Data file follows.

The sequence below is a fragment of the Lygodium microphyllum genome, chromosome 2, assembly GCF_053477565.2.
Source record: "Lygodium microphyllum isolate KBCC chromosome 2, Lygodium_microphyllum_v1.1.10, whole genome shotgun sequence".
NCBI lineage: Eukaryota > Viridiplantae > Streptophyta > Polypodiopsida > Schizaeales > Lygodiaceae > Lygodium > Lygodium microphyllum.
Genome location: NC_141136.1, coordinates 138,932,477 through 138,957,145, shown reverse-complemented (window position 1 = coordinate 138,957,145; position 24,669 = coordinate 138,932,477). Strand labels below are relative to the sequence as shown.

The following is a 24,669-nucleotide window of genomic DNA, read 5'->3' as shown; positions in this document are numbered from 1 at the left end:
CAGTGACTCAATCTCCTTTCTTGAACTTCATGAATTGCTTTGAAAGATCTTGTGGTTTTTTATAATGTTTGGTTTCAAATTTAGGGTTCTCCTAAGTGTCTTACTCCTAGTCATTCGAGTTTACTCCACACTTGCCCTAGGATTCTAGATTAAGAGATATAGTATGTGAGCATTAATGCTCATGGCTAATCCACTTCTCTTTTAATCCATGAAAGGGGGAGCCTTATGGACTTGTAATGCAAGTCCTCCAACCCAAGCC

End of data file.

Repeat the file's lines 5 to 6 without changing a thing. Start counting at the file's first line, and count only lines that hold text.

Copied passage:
The following is a 24,669-nucleotide window of genomic DNA, read 5'->3' as shown; positions in this document are numbered from 1 at the left end:
CAGTGACTCAATCTCCTTTCTTGAACTTCATGAATTGCTTTGAAAGATCTTGTGGTTTTTTATAATGTTTGGTTTCAAATTTAGGGTTCTCCTAAGTGTCTTACTCCTAGTCATTCGAGTTTACTCCACACTTGCCCTAGGATTCTAGATTAAGAGATATAGTATGTGAGCATTAATGCTCATGGCTAATCCACTTCTCTTTTAATCCATGAAAGGGGGAGCCTTATGGACTTGTAATGCAAGTCCTCCAACCCAAGCC